For example, in the British Bangladeshi community, those who are cohabiting are seven times more likely to be with someone from another background as those who are married.It suggests that cultural barriers still make it more difficult for those in inter-ethnic relationships to formalise their status by marriage."But the other side of me was concerned about what this means in terms of intimacy and how the dynamics would work." When Leah and Ryan met at a wedding four years ago, they didn’t expect to develop this type of arrangement.Neither of them had had an open relationship before, though it was something that Leah had contemplated.
But the figures also shows marked differences in attitudes to outsiders within different communities – often reflected in the whether people are married or cohabiting.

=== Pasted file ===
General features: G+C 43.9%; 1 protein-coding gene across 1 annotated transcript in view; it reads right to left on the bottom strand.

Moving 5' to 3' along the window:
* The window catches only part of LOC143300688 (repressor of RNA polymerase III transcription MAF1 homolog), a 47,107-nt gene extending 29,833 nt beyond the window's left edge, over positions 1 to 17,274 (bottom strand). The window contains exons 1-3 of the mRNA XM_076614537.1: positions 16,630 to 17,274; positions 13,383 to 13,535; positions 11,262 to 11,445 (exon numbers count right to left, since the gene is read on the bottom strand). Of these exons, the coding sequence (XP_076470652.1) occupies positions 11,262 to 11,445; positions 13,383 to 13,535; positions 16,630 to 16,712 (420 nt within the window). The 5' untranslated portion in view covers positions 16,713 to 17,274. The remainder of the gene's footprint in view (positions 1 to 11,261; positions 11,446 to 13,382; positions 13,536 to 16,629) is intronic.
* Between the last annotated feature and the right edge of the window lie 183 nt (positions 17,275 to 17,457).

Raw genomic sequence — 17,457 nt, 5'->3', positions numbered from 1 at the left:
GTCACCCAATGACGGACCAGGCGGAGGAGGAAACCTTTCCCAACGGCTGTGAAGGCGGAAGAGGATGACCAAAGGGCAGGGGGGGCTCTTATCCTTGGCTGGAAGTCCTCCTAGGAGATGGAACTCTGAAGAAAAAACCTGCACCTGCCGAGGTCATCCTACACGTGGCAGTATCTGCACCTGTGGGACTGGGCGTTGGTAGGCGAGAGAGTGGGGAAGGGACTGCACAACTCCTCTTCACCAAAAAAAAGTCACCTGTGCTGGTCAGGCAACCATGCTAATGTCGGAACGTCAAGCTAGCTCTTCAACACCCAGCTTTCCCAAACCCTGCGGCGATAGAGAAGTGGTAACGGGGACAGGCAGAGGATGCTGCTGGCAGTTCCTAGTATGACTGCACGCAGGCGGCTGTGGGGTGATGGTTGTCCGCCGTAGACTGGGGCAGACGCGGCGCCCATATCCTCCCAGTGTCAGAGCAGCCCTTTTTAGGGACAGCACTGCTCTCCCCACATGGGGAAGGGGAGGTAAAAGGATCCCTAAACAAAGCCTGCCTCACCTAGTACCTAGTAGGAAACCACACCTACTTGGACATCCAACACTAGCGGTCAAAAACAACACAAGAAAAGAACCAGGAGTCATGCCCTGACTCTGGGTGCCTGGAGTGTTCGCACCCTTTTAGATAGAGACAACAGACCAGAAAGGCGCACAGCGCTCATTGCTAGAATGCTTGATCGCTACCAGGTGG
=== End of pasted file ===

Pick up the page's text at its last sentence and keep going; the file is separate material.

“I like everyone to meet each other and be friends and stuff,” he explains.
"There was a side of me that was ecstatic – the teenage boy in me that wants to fuck everything I see," reveals Ryan, a millennial in an open relationship.
By contrast 85 per cent of people from mixed-race families have themselves set up home with someone from another group.
People from an African background are five and a half times as likely to be in a mixed relationship as white people, while those of Indian ancestry are three times as likely.